Last updated: 14 November, 2013

Russia and Egypt locked in talks on military collaboration

Egypt and Russia’s defence ministers have discussed military collaboration between their countries, Russian Foreign Minister Sergei Lavrov said Thursday during a landmark visit to Cairo.

Lavrov and Defence Minister Sergei Shoigu led a high-level delegation on a visit in the wake of a diplomatic spat between Egypt and long-time ally the United States triggered by the ouster of Islamist president Mohamed Morsi.

Shoigu and “his counterpart (General Abdel Fattah al-) Sisi talked on military collaboration” between the two nations, Lavrov told a Cairo news conference, without elaborating.

Last week, Russian foreign ministry spokesman Alexander Lukashevich said the discussions would touch on “military and technical cooperation” — a Russian euphemism for arms sales — as well as political and economic ties.

Sisi, who is both defence minister and army chief, led a military ouster of Morsi in July, after which he installed an interim government and promised elections.

Lavrov told the news conference with Egyptian counterpart Nabil Fahmy that talks had also touched on boosting economic and trade ties.

Fahmy said “bilateral ties between Russia and Egypt are old, in particular in military areas, and this was discussed by the Russian defence minister with his Egyptian counterpart yesterday.”

The talks came as a Russian warship docked at an Egyptian base on the Red Sea, army sources said, adding that it was the second such vessel to arrive this week.

The unofficial visit was aimed at “strengthening links between the navies of the two countries”, they said.

Lavrov declined to be drawn into commenting on political developments in Egypt, where the new government has launched a massive crackdown on Morsi’s Muslim Brotherhood and put most of its leaders, including Morsi, on trial.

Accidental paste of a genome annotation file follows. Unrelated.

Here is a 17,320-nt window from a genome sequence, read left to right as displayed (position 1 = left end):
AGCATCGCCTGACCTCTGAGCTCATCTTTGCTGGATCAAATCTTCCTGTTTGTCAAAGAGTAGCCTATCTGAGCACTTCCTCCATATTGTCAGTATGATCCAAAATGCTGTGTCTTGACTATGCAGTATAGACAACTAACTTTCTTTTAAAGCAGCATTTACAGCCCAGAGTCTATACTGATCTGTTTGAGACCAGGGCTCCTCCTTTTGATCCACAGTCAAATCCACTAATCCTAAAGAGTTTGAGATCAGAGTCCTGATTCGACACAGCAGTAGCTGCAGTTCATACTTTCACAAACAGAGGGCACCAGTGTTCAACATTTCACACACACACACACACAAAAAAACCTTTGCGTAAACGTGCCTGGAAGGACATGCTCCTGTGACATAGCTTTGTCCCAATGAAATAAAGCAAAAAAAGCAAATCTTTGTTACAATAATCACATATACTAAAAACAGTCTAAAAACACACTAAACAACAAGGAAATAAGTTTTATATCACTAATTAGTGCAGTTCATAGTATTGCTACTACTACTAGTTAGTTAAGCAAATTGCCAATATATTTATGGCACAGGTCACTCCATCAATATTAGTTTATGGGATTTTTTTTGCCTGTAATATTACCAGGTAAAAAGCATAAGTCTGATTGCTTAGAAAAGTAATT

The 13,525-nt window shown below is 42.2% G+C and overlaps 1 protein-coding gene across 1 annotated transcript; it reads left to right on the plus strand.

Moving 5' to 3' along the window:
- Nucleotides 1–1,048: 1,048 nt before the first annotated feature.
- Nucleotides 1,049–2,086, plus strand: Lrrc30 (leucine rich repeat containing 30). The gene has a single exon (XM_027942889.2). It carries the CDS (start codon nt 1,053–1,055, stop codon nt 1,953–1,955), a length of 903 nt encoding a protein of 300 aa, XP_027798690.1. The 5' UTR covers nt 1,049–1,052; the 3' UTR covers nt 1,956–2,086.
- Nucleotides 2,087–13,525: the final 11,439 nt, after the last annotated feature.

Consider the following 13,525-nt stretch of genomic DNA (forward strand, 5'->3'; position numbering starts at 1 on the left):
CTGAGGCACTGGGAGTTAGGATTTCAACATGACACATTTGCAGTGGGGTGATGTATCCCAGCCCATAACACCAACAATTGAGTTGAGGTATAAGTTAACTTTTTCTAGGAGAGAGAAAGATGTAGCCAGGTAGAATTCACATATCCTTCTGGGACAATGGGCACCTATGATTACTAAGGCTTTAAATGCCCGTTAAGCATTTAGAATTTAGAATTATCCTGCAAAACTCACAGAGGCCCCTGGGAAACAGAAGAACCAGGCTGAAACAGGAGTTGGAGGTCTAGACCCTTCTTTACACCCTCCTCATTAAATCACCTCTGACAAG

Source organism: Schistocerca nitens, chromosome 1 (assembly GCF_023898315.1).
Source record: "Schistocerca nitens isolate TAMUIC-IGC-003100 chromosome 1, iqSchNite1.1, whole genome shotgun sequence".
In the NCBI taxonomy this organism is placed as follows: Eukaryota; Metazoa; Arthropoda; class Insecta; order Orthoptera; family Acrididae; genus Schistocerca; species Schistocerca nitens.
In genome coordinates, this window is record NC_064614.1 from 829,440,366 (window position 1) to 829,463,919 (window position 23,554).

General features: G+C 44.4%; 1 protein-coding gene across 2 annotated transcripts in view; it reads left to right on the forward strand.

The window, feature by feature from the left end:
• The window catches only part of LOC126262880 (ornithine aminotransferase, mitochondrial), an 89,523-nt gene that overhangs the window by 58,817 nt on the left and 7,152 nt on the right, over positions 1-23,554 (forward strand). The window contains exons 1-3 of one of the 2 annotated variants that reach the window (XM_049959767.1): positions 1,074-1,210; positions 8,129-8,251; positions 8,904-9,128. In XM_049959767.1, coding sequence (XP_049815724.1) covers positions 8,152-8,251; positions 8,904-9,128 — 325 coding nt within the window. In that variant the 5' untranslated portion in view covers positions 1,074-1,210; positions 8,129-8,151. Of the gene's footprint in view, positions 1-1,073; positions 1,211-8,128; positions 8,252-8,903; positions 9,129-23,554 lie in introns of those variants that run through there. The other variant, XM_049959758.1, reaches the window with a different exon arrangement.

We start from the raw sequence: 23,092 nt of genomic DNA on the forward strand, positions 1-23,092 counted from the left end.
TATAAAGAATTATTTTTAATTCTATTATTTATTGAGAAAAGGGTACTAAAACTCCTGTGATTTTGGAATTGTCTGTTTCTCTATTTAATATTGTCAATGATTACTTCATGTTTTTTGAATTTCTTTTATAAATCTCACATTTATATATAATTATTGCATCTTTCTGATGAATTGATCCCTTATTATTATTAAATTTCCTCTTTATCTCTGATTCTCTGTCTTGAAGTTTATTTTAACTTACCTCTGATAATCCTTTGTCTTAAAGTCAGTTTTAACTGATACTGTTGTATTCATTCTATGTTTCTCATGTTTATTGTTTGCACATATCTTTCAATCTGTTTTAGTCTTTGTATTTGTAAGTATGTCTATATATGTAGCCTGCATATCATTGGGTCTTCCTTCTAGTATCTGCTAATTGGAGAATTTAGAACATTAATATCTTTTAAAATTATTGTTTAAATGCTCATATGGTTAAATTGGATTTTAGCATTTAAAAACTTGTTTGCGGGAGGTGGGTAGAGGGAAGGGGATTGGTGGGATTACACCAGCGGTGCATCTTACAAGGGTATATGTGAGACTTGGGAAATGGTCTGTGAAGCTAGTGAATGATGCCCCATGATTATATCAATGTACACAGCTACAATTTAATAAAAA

“Russia is against any foreign intervention in internal affairs and we respect Egypt’s sovereignty and the rights of Egyptian people to determine their future,” he said.

Before ending their visit, the Russians also met interim president Adly Mansour, when Lavrov offered “the support of Russia to the people of Egypt during this difficult transitional period,” state news agency MENA reported.

Egypt had close ties with Russia before then president Anwar Sadat made peace with Israel in 1979, bringing in roughly $1.3 billion in yearly US military aid over the subsequent decades.

Diplomatic ties between Egypt and the United States soured after Washington suspended some of its military aid to Cairo after Morsi’s ouster.

Since then, Egypt has taken a more “independent” tack and broadened its foreign policy, Fahmy told AFP on Saturday.

‘Smart move’ by Egypt

Analysts said Egypt’s strategy to reach out to Russia was a “smart move” but it would not lead to any fundamental change in the near term.

“Egypt’s weapons system is entirely US supplied. We must understand that there won’t be a fundamental shift in Egypt’s military machinery as you can’t have Russian arms operating on US weapons systems,” said Shadi Hamid, research director at Brookings Doha Center.

“A fundamental shift from US weapons systems to Russian systems will take a long time and there is no indication that this is planned. The US will still remain the prime provider (of arms) to Egypt’s military,” he told AFP.

In a move that angered Cairo, Washington said in October it was “recalibrating” its aid to Egypt and suspending the delivery of Apache helicopters, F-16 aircraft, M1A1 Abrams tank parts and Harpoon missiles.

President Barack Obama has led US calls for Egypt to rein in the bloodshed that erupted in Cairo and across the country after Morsi’s ouster.

Clashes in Cairo and its suburbs have killed at least 989 people since security forces launched an August 14 crackdown on Morsi supporters, a forensic official told AFP Thursday.

Thousands have been arrested, mostly Islamists, including the Brotherhood’s top leadership.

US Secretary of State John Kerry tried to warm relations between the two countries during a visit to Egypt this month — his first since Morsi’s ouster.

“We are committed to work with and we will continue our cooperation with the interim government,” Kerry said in Cairo.

His visit “left better sentiments here in Egypt”, Fahmy said on Saturday, while adding that not everything had been resolved.